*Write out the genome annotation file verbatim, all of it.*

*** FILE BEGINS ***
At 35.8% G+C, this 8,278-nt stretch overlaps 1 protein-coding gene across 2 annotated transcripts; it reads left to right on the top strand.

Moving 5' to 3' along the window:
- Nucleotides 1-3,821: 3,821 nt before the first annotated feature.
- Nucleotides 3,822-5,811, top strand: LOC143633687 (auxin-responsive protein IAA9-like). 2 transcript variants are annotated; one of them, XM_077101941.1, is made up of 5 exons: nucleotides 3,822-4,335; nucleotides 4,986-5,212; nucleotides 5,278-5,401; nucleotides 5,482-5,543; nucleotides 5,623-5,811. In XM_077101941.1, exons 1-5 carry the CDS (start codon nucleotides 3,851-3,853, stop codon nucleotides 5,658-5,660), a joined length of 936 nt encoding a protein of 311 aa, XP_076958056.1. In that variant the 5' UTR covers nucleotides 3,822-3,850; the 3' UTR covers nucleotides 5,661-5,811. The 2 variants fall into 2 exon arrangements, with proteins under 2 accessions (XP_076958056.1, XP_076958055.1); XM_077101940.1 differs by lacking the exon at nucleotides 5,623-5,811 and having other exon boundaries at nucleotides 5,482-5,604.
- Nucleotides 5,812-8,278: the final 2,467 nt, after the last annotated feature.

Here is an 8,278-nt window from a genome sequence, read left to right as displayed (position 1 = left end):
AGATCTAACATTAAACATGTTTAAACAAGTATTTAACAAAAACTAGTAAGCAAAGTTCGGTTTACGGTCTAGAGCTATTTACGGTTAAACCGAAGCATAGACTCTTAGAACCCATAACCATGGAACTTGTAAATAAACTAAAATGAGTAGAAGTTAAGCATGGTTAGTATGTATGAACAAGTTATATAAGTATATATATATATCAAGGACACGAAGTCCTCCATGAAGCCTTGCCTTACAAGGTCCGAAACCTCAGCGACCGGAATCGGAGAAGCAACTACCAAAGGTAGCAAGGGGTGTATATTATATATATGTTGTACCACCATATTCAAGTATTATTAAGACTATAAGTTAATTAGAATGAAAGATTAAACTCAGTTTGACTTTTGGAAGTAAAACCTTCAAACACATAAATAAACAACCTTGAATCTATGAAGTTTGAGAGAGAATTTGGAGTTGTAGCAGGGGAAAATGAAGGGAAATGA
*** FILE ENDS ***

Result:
At 35.8% G+C, this 8,278-nt stretch overlaps 1 protein-coding gene across 2 annotated transcripts; it reads left to right on the top strand.

Moving 5' to 3' along the window:
- Nucleotides 1-3,821: 3,821 nt before the first annotated feature.
- Nucleotides 3,822-5,811, top strand: LOC143633687 (auxin-responsive protein IAA9-like). 2 transcript variants are annotated; one of them, XM_077101941.1, is made up of 5 exons: nucleotides 3,822-4,335; nucleotides 4,986-5,212; nucleotides 5,278-5,401; nucleotides 5,482-5,543; nucleotides 5,623-5,811. In XM_077101941.1, exons 1-5 carry the CDS (start codon nucleotides 3,851-3,853, stop codon nucleotides 5,658-5,660), a joined length of 936 nt encoding a protein of 311 aa, XP_076958056.1. In that variant the 5' UTR covers nucleotides 3,822-3,850; the 3' UTR covers nucleotides 5,661-5,811. The 2 variants fall into 2 exon arrangements, with proteins under 2 accessions (XP_076958056.1, XP_076958055.1); XM_077101940.1 differs by lacking the exon at nucleotides 5,623-5,811 and having other exon boundaries at nucleotides 5,482-5,604.
- Nucleotides 5,812-8,278: the final 2,467 nt, after the last annotated feature.

Here is an 8,278-nt window from a genome sequence, read left to right as displayed (position 1 = left end):
AGATCTAACATTAAACATGTTTAAACAAGTATTTAACAAAAACTAGTAAGCAAAGTTCGGTTTACGGTCTAGAGCTATTTACGGTTAAACCGAAGCATAGACTCTTAGAACCCATAACCATGGAACTTGTAAATAAACTAAAATGAGTAGAAGTTAAGCATGGTTAGTATGTATGAACAAGTTATATAAGTATATATATATATCAAGGACACGAAGTCCTCCATGAAGCCTTGCCTTACAAGGTCCGAAACCTCAGCGACCGGAATCGGAGAAGCAACTACCAAAGGTAGCAAGGGGTGTATATTATATATATGTTGTACCACCATATTCAAGTATTATTAAGACTATAAGTTAATTAGAATGAAAGATTAAACTCAGTTTGACTTTTGGAAGTAAAACCTTCAAACACATAAATAAACAACCTTGAATCTATGAAGTTTGAGAGAGAATTTGGAGTTGTAGCAGGGGAAAATGAAGGGAAATGA